For example, a Raspberry Pi can easily be turned into an HTPC by installing OpenELEC, a lightweight Linux distribution designed specifically to turn a computer into a media center.
OpenELEC is built around the popular Kodi (formerly XMBC) open-source home theater software, which supports a wide variety of media formats, streaming and file sharing protocols -- often more than what the media players included in smart TV firmware can handle. It's also extensible and has a large collection of add-ons that provide anything from weather information, to Web browsing, YouTube viewing and even voice control through mobile phones.
If Raspberry Pi is not powerful enough, there are other small alternatives. For example, currently sold for $120, the 2-by-2 inch CuBoxTV packs a quad core ARMv7 CPU, 1GB RAM, a 3D graphics chip, HDMI, USB, Gigabit Ethernet, eSATA and optical audio ports; and an InfraRed receiver for use with TV remote controls. Users can get SD memory cards preloaded with OpenELEC or Android that just need to be plugged in.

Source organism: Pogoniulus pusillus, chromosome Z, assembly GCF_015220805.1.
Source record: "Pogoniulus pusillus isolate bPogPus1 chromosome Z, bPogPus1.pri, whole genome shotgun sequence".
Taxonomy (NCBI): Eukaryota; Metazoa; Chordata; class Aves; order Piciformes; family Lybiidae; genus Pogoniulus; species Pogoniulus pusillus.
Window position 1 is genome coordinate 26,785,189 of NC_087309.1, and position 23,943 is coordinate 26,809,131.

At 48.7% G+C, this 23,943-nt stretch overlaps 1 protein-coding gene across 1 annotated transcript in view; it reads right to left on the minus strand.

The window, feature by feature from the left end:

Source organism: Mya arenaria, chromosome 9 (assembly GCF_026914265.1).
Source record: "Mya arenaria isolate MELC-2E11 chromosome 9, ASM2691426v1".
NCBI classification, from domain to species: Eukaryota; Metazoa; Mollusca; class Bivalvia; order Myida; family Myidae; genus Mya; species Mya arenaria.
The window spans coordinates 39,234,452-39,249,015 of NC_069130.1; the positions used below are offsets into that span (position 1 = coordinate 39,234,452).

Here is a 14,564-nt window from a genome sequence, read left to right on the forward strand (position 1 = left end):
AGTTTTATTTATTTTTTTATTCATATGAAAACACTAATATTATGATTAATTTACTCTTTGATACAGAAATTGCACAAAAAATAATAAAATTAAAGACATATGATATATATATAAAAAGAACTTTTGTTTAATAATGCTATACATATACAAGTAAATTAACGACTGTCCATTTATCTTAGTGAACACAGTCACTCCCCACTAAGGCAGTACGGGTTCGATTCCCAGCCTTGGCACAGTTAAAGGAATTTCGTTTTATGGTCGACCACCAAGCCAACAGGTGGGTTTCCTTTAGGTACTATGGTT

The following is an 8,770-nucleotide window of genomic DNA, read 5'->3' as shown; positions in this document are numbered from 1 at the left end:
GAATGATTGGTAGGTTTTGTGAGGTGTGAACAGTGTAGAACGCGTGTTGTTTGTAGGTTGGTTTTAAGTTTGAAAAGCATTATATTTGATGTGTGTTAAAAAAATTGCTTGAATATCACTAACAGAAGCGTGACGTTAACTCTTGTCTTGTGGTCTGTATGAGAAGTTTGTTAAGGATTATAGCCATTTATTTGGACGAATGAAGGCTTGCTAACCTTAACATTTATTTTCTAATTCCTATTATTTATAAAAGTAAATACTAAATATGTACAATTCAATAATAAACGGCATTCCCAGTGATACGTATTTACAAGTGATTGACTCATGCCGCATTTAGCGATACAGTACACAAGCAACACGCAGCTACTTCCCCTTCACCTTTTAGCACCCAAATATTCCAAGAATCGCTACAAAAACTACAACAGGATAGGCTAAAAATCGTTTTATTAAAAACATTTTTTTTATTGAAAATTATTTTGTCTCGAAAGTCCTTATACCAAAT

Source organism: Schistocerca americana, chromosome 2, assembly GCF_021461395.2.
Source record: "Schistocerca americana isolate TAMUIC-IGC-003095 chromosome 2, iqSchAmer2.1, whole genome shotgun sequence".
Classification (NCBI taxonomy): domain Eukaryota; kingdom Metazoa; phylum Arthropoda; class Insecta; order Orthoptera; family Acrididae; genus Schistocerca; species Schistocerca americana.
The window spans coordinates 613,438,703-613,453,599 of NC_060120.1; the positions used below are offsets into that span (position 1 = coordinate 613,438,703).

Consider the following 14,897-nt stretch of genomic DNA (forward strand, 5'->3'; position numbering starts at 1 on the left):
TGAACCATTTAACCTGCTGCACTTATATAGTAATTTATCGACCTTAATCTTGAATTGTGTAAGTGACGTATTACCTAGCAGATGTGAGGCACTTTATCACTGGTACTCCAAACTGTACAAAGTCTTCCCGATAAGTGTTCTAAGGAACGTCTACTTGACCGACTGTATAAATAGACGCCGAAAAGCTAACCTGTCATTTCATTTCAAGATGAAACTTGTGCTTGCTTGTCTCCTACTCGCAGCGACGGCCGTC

Granted, setting up and configuring an HTPC can take more work than simply buying a smart TV and turning it on. However, given TV manufacturers' increased appetite for user data, HTPCs, especially those based on open source software, are a safer choice for those who value their privacy.
Samsung is transparent about its data gathering practices on Smart TVs and provides "meaningful options for consumers to freely choose or to opt out of a service," a company representative said in an emailed statement. "We employ industry-standard security safeguards and practices, including data encryption, to secure consumers' personal information and prevent unauthorized collection or use."
Users can easily recognize when the voice recognition feature is active on a Samsung smart TV because a microphone icon appears on the screen, the representative said, adding that collected voice data is not sold to third parties.
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